In my Las Vegas kitchen, I sing “Say It Isn’t So” into a plastic whisk. I’ve logged hundreds, maybe thousands, of karaoke hours in my lifetime, but had never sung this song before last month. Nights at Duet 35 in K-Town, in a room full of friends, I usually left the Hall & Oates, the “Sara Smile,” to more versatile singers. Now I sing “Say It Isn’t So” several times a week, cranking the volume on YouTube. The video starts with feet walking in time with the bassline, a determined synth creep of big harmony and pop longing. Hall appears in a striped scarf and a sweep of blond hair, Oates in his dark mustache and leather jacket, and there’s a mouthful of sadness behind the keyboard sparkle, the chords not major enough to pass for unabashedly upbeat. It’s a song about delusion, brightness juxtaposed against its heartbreak lyrics—the singer refuses to believe it’s over, Baby say it isn’t so!—and I sing it through my own delusions and magical thinking: that there will be a next year and a year after, that I’ll be able to see and hug my family again, that there will be a when all this is over and we will all somehow be okay, though already we aren’t.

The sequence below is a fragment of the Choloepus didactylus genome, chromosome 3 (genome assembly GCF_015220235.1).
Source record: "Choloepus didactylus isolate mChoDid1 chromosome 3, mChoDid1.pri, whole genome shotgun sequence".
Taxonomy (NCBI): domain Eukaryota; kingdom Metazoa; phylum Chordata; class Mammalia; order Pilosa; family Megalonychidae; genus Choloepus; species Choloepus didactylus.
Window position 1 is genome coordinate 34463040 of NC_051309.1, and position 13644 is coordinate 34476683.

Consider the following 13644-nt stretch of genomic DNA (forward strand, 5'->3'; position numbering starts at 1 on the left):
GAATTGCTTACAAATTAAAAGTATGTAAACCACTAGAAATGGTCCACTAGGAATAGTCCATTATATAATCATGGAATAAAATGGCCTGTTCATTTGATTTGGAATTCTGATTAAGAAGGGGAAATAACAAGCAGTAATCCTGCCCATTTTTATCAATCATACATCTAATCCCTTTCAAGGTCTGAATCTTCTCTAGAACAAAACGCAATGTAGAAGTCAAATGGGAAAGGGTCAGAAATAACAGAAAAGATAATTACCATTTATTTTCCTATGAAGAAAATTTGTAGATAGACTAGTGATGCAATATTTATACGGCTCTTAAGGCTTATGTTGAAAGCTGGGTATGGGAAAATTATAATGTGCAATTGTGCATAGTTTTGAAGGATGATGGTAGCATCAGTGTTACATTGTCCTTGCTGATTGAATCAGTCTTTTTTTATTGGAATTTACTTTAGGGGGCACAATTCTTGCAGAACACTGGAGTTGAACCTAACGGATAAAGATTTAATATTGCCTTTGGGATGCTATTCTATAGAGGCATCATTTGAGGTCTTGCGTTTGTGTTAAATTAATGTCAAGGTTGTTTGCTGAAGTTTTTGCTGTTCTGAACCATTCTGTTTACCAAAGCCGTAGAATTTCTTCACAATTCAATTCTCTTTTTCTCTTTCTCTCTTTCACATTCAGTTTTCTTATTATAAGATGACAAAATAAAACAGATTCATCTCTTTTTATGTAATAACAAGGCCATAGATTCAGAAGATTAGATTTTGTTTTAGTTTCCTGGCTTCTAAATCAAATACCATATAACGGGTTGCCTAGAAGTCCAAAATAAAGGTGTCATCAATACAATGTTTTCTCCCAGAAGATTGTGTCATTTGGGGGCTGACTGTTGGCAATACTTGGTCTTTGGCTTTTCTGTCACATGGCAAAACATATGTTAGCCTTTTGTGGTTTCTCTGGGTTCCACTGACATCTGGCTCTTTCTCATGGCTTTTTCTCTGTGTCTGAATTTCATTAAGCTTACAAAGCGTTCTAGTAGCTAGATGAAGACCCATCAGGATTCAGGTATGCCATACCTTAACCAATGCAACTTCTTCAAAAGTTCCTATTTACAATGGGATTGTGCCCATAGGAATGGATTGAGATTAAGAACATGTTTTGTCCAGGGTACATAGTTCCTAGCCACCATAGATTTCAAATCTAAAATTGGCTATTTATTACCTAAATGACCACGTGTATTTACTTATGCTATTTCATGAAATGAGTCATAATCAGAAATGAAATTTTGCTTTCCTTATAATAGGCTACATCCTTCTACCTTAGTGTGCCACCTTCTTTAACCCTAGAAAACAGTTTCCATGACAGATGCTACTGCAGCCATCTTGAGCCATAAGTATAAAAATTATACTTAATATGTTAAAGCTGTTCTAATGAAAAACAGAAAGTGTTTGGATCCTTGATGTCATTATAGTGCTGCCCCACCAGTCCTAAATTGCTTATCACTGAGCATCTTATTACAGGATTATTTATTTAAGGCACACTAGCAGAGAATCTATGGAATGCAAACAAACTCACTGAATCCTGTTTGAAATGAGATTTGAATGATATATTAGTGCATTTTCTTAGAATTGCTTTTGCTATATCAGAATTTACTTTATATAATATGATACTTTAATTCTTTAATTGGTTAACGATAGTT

Twenty years ago, I first rediscovered “Say It Isn’t So” on a Napster binge at my office job, where I did data entry while chatting with friends on AIM. Suddenly there was free—pirated—access to forgotten songs, little thrill hits of nostalgia in my windowless cubicle, curiosities dug from the crates of my mind. Would they sound as good as I remembered? Back then it was a tiny shock of delight to download an MP3, open Winamp, and hit play. Now hearing the song triggers a deep, cellular nostalgia, like the night I heard my neighbors in Brooklyn drunk-belting Julio Iglesias’s “Me olvidé de vivir” out their open windows, and remembered my dad and his friends, blotto and maudlin at parties, doing the same: a stereoscope of lost times and places. Rehearing “Say It Isn’t So,” remembering rehearing it twenty years ago, remembering first listening to it thirty-five years ago, a memory of a memory of a memory, feels like running into a friend from another lifetime. They’ve aged so much, and you have, too, but once you start talking you can almost pretend you both haven’t.